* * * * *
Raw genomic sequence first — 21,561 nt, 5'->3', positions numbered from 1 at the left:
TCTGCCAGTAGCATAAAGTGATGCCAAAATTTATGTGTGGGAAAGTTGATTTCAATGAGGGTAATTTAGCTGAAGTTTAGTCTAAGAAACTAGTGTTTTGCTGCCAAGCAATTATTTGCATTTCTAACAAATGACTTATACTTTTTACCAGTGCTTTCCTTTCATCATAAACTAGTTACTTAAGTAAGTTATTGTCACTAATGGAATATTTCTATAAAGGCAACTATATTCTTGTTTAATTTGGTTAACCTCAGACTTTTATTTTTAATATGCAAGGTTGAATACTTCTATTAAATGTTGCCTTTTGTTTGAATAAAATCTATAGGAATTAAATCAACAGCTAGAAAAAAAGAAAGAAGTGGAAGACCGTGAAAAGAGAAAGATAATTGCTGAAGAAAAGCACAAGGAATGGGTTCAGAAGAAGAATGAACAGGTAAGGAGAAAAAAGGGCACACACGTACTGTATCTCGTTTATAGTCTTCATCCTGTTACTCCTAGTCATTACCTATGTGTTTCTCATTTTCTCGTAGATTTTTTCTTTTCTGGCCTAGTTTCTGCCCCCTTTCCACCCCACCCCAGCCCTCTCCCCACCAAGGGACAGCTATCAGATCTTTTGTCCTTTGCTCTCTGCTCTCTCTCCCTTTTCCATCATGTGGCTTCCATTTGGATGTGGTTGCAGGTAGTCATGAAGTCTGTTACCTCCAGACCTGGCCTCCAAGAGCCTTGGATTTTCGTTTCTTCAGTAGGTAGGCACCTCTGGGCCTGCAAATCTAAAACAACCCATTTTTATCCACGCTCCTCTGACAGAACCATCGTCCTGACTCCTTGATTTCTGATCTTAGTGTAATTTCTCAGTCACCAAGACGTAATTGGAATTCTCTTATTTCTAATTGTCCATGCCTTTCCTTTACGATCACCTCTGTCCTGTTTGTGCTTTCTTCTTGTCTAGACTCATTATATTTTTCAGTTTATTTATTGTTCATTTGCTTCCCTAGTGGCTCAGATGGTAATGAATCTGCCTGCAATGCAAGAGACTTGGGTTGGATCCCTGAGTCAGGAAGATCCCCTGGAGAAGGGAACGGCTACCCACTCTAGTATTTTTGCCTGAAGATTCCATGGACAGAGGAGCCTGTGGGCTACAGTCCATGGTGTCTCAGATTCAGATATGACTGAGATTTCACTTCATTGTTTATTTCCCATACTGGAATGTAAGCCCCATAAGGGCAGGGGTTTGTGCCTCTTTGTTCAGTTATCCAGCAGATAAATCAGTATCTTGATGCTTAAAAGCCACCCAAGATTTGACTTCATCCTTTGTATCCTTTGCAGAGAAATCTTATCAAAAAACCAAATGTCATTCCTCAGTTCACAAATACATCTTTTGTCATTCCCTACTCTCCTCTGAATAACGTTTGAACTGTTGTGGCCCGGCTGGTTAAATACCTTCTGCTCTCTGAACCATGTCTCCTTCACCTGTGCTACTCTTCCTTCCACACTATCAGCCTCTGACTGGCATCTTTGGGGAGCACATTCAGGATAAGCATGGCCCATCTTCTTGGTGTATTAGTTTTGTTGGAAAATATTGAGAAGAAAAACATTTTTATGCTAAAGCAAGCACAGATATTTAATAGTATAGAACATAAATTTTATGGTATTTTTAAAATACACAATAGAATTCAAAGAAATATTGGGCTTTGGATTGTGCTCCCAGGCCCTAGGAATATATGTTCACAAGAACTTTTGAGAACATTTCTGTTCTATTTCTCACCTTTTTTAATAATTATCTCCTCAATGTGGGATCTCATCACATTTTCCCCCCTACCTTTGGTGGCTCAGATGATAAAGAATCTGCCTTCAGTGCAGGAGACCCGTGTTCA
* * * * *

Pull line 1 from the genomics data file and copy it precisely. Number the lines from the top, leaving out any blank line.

Raw genomic sequence first — 21,561 nt, 5'->3', positions numbered from 1 at the left: